Re: Document oriented experience reports anyone?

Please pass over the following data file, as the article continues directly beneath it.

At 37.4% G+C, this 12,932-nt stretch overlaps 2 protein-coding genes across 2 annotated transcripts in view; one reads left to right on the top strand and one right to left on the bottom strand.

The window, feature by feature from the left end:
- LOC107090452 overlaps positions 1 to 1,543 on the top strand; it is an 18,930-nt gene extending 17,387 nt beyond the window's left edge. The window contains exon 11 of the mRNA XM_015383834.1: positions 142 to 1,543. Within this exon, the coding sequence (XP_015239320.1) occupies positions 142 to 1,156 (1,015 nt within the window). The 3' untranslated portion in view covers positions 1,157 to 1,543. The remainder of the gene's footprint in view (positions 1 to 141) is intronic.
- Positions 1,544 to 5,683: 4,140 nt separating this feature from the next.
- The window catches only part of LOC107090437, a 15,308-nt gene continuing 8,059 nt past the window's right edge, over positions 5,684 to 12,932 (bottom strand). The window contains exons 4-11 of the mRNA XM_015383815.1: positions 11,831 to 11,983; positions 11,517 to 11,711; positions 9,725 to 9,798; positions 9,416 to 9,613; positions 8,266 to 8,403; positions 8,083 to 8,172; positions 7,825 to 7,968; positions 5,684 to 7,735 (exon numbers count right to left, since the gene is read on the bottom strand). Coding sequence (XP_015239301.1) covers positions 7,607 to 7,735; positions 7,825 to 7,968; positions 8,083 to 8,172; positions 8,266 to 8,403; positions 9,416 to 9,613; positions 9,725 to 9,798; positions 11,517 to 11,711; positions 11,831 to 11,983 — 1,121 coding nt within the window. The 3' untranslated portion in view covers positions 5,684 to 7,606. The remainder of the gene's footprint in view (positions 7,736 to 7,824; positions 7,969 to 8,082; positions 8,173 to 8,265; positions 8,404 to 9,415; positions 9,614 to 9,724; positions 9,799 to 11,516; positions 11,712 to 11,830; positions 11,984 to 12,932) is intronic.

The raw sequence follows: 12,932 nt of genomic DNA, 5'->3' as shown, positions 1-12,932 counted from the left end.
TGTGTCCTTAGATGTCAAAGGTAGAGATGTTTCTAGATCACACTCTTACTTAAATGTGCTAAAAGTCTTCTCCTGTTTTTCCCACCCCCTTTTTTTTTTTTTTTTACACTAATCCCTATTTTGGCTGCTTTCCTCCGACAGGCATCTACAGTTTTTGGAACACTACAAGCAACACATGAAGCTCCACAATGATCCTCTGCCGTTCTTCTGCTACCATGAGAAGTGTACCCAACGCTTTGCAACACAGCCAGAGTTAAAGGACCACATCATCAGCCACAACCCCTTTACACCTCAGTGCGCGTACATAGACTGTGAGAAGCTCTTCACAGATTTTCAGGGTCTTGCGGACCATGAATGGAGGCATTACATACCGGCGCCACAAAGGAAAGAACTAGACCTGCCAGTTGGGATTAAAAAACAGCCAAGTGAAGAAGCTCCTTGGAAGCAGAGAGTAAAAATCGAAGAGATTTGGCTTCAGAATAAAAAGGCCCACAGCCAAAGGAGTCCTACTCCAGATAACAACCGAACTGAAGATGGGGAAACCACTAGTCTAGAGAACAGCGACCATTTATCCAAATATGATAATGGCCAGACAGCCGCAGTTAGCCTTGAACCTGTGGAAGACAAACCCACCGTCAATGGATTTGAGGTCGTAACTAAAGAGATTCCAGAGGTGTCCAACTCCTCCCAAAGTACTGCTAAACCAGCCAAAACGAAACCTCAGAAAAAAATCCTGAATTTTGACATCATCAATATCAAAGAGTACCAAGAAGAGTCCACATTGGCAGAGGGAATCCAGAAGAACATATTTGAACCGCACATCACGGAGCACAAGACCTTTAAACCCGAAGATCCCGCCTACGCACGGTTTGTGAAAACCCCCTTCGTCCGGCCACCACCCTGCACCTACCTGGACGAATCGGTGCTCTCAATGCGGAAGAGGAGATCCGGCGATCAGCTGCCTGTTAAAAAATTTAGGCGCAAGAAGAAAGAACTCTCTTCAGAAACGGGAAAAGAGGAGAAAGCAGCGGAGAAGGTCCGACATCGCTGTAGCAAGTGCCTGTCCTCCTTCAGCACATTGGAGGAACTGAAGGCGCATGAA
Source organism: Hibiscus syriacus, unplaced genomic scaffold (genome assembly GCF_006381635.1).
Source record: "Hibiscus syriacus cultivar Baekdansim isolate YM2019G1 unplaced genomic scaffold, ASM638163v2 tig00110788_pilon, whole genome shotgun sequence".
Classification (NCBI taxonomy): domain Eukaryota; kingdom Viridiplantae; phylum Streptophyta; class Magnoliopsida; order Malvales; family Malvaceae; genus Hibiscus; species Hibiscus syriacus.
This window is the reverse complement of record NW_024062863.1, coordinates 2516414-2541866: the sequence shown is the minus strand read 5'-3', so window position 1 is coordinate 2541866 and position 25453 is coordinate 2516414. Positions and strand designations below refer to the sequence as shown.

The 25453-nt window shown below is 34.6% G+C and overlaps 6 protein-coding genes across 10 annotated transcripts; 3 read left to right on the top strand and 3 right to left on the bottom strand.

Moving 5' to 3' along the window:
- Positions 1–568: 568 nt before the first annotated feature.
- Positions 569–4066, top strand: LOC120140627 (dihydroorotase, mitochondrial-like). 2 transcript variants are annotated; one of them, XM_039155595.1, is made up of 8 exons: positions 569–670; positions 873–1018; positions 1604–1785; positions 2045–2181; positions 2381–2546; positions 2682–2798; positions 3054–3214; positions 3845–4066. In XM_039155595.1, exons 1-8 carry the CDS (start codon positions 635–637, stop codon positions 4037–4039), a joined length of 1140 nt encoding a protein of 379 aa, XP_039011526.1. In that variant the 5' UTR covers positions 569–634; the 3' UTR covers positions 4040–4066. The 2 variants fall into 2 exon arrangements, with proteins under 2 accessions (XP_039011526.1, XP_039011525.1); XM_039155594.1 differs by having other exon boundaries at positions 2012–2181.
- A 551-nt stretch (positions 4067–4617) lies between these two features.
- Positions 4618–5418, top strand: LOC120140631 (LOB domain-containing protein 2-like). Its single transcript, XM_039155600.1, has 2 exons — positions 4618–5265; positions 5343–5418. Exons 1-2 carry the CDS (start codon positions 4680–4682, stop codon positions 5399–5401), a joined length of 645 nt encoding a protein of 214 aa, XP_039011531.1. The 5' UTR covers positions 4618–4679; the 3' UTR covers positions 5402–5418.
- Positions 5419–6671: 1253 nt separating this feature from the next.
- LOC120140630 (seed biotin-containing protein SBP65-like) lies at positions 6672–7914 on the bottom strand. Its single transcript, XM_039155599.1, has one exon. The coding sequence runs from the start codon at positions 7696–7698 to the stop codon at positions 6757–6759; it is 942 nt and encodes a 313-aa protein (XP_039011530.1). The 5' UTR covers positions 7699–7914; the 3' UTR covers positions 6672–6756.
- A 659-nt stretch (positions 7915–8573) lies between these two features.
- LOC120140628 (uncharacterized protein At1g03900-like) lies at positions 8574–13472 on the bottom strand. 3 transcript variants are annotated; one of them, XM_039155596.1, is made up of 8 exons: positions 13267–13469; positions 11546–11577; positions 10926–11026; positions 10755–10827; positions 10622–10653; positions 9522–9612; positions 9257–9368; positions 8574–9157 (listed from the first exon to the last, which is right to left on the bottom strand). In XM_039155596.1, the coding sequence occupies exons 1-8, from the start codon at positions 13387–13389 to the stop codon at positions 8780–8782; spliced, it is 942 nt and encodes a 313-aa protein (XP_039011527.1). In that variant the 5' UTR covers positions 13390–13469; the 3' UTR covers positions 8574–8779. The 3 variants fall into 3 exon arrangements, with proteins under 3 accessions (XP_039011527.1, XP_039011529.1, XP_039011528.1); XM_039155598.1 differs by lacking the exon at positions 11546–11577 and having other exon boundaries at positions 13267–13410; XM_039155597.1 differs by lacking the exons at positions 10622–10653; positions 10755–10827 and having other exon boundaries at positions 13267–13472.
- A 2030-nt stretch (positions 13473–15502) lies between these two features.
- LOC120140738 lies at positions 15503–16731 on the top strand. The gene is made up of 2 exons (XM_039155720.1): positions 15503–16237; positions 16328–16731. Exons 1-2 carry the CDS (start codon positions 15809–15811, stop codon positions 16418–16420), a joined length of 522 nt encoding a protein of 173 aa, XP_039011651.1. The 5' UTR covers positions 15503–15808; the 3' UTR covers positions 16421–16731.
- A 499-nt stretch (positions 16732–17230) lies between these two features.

Just for a small example, how about a subset in which elementFormDefault="qualified" and attributeFormDefault="unqualified" are the default and only options, as the XML Namespaces spec envisioned? Bob Foster http://xmlbuddy.com/ Robin Berjon wrote: > Hi Henry, > > Henry S. Thompson wrote: > >> Robin Berjon writes: >> >>> * 85% of XML Schema is thoroughly useless and without value; >> >> >> Wow! Please identify the 15% you used -- there are lots of people >> interested in profiling XML Schema, your input would help. > > > I could identify the parts I used (elements, attributes, data types) and > the parts I was forced to use (complex types, the small subset you can't > get around) and while that would probably not amount to even 15% of the > text in part 1, it would not be very useful feedback for the profiling > you mention. > > To be perfectly honest regarding the feature-set of XML Schema, I am > told and can observe myself very regularly that people are using it to > map XML to databases, map XML to object systems, etc. and I find that > wonderful. Few specs get to have people do so many things with them, and > that should be celebrated. > > Me, I'm mostly interested in validating XML documents, or rather in the > ability to use a schema to describe as many aspects of its instances as > possible. And there are many aspects to a document. And, still being > honest, I'm still waiting for the W3C spec to do that. > > I don't want the features in there I don't need to go away. If people > are using them, they definitely need to stay. I do however want them out > of my sight, because I really don't want to have to deal with them if I > implement a schema processor. Also, I don't particularly want the > features I feel I missing to go into a monolithic XML Schema 2.0 spec > because I don't think that adding to the current weight is going to do > any good. > > All I'm, at heart, asking for, is modularization. Cut it up into small > manageable pieces, just like XML Schema was cut in two, but more so. And > then we can add all sorts of small modules of interest to various > communities. I understand the draw to have the One Schema Spec To > Describe All XML, but that's just not possible. Admitting defeat on that > front would be victory. The logic of interoperability seems to demand > one spec, but there are cases in which it simply won't work out. > > I can't believe how much heat the binary XML people are getting with > people saying that a generic solution can't be found there without any > of those people bringing any proof of that to the table, while no one > seems to notice that in a schema language, something as fundamemental as > local determinism makes it useless to people like me, and the lack > thereof makes it useless to others :) > > I think the DSDL effort gets it right by cutting things into smaller > bits. Whether it's the right way to cut things up is a topic for > discussion, but I really don't see how else we can go about this. > > There is a need for an interop spec, and that can remain the XML Schema > spec, including a number of modules by reference. But users just need to > pick the parts that are of use to them. Otherwise everyone will just be > using their own 15%, and the squirrels will come back. > >>> * the few useful features are weak and without honour; >> >> >> That seems harsh -- could you be a bit more specific? Take content >> models (I presume they're useful) -- what's weak and without honour >> about reconstructing sequence and choice, optionality and iteration, >> from DTDs into XML notation? > > > It is harsh, as any Klingon quote would be. You bring up notation and > it's definitely a part of it. At a very simple level, the descriptive > power to number of characters ratio just got lost between two keys on my > keyboard. But I guess everyone but me and the three other people > complaining uses IDEs and never sees the XML so it probably doesn't matter. > > On another level, I've created this cool vocabulary with which I'm doing > really cool stuff on the Web. I want a schema for it because validation > is good practice. Is there one single good reason why I should know what > "deterministic content model" means, or even hear that sentence uttered > if only once? > >>> * creating a modularized XML Schema is easier than with DTDs, but >>> nowhere near as simple as with RNG; >> >> >> Where does the difficulty lie -- notation or substance? > > > Allow me to answer with a question: where in XML Schema is NVDL? > >>> * tools like XML Spy that are supposed to help one write schemata will >>> produce very obviously wrong instances, meanwhile the syntax of XML >>> Schema was obviously produced by someone who grew up at the bottom of >>> a deep well in the middle of a dark, wasteful moor where he was >>> tortured daily by abusive giant squirrels and wishes to share his >>> pain with the world; >> >> >> That's me (although _my_ moor was very conservative, not wasteful at >> all :-) > > > A thatcherian moor? I had no idea, I am ever so sorry :) > >>> * the resulting schema is mostly useless anyway as there is no tool >>> available that will process it correctly. >> >> >> Really? Xerces, .NET, saxon, XSV don't count? > > > I should have dated the post more explicitly, it was about SVG 1.1, > which came out two years ago. Things are now better (though nowhere near > perfect). Nevertheless the amount of time it is still taking to get > reliable interoperability between implementations of a spec that has had > solid vendor support as few others have is an indication that something > is wrong with the spec. I don't pretend to know exactly where, but I'm > thinking the size and complexity of the spec don't help, especially when > most people just exercize small parts of it. I'm pushing the notion of > modularization (as others have before me) because I really think it's > the only way of making this manageable. > > I know my post was harsh, it wasn't personal but it certainly was deeply > heartfelt. I work for a company that uses XML Schema intensively, most > of the time other people's schemata. I've spent literally months of my > lifetime fixing schemata that "work in XML Spy" or "work in Xerces" but > simply weren't compliant at very simple level. Now that the tools are > better it's more about handling impossibly weird constructs that the > spec tolerates and obviously natural ones that it doesn't. Whenever I > open an XML Schema document, I twitch violently until I see > elementFormDefault="qualified" (and then I drool a bit, but that's > mostly for effect). Yes it's made me bitter at 28, and yes I see > xsi:type attributes attack me in my sleep, and yes RelaxNG has had none > of these side-effects. > > So please cut it down into small pieces that we can handle. *Please* > > I like you comparison with Java, having had a similar experience. I'm > personally expecting to start finding it usable in three or four > iterations. I'd just like that to happen several years earlier with XML > Schema :) >